Following its last outing in Alice: Madness Returns, powering the game’s oily goop, the SPH system has received a number of pronounced upgrades, allowing Gearbox to make extensive use of it throughout Borderlands 2. Previously, the system was limited to one type of fluid per scene; now, a near-unlimited number can be generated and shown simultaneously in real-time. The liquid itself received a makeover also, now using more than double the number of particles to create a better effect that can be manipulated to a much finer degree. On its surface, several shaders are applied to create a shiny, stylized appearance, and at the very end of the process FXAA anti-aliasing is applied to help the fluid appear naturally smooth and rounded.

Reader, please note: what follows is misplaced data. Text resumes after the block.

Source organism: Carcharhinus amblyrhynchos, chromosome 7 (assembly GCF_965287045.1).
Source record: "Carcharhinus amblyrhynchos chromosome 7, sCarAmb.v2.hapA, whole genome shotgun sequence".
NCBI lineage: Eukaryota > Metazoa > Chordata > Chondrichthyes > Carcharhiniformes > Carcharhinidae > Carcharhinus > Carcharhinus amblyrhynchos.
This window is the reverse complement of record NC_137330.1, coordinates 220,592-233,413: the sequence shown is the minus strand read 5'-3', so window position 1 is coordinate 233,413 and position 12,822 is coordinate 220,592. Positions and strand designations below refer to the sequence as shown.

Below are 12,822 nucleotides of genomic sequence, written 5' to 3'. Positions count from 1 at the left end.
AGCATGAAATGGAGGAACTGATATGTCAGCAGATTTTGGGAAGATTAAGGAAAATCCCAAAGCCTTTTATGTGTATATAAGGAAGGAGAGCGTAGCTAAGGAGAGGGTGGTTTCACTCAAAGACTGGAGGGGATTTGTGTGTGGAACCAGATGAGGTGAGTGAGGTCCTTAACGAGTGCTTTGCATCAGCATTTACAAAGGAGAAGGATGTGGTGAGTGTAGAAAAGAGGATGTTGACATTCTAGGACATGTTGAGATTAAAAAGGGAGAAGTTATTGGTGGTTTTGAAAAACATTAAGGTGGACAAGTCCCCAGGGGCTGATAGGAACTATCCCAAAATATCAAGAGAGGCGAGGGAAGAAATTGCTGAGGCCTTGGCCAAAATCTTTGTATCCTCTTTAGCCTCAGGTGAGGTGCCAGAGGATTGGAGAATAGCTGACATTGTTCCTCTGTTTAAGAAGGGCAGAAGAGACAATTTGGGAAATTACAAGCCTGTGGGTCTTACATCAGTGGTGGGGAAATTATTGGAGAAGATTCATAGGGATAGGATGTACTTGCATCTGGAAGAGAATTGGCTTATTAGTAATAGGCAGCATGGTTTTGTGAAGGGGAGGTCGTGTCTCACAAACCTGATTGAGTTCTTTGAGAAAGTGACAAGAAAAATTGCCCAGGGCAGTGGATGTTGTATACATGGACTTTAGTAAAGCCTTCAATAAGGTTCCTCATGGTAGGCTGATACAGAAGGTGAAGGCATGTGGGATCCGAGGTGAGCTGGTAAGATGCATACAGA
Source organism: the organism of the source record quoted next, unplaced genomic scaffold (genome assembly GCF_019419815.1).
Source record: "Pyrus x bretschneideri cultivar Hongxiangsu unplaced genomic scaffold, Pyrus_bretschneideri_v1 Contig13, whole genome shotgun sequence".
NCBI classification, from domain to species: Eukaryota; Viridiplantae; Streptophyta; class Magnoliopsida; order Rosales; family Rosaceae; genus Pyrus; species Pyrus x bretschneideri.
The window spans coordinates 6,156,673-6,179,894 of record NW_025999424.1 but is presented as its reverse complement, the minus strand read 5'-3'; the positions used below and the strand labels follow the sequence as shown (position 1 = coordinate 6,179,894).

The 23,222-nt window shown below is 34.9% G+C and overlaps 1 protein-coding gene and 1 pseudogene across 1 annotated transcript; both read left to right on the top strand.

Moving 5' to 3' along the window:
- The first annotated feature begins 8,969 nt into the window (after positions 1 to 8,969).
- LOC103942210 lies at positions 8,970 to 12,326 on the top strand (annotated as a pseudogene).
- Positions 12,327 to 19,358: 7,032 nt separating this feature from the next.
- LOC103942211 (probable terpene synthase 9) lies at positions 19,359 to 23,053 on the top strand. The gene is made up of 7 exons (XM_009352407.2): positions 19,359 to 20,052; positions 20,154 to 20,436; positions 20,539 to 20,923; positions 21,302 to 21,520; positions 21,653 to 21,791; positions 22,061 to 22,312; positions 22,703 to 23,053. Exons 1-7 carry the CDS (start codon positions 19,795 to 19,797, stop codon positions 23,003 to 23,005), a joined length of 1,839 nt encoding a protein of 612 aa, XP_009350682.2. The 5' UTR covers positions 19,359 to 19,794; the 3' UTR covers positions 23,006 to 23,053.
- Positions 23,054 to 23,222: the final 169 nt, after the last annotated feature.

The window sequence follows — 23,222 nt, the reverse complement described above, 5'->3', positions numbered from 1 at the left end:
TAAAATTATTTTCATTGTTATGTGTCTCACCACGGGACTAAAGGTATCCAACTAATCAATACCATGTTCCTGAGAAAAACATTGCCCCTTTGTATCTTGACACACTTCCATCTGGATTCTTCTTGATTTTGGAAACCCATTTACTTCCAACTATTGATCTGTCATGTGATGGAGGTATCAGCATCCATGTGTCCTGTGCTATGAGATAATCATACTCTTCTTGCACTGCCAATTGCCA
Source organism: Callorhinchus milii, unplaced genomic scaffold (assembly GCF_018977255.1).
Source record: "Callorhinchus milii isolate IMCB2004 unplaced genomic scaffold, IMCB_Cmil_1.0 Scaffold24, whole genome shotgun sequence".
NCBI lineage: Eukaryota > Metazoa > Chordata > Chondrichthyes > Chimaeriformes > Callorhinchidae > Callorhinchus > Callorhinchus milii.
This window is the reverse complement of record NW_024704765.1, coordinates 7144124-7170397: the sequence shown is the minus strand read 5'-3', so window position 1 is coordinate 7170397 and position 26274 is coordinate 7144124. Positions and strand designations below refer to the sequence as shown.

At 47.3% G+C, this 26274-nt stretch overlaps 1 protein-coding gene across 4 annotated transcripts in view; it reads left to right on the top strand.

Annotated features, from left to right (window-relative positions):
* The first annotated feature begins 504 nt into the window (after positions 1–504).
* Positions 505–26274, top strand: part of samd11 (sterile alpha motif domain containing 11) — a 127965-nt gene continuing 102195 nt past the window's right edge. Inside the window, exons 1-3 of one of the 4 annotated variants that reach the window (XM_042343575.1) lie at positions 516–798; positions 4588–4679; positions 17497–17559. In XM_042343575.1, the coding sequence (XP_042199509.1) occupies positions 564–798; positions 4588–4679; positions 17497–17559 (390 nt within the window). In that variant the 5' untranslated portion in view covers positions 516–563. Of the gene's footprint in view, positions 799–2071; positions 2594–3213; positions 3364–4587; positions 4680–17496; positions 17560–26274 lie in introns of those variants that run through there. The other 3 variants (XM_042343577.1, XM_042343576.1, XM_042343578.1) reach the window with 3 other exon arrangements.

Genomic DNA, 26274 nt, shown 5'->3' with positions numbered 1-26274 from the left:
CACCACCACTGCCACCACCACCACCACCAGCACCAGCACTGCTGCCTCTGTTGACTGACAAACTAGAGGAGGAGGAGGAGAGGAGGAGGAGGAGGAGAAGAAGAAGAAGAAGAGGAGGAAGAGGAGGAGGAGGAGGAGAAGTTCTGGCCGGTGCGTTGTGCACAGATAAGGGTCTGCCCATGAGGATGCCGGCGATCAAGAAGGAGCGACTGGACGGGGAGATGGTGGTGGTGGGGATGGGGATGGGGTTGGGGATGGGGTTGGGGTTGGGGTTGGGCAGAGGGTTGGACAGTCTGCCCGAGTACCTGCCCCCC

An example of SPH fluids in Alice: Madness Returns. For more on PhysX in Alice, click here.

Together, these advances allow the SPH system to generate half a dozen fluids in-game that are applied to dozens of effects. You’ll find water leaking from pipes, barrels filled with toxic sludge that persists and damages players and enemies alike, Napalm-drenched creatures, and more. But what makes the system especially great in Borderlands 2 is how Gearbox leverages it to enhance the action, opening up new options in combat.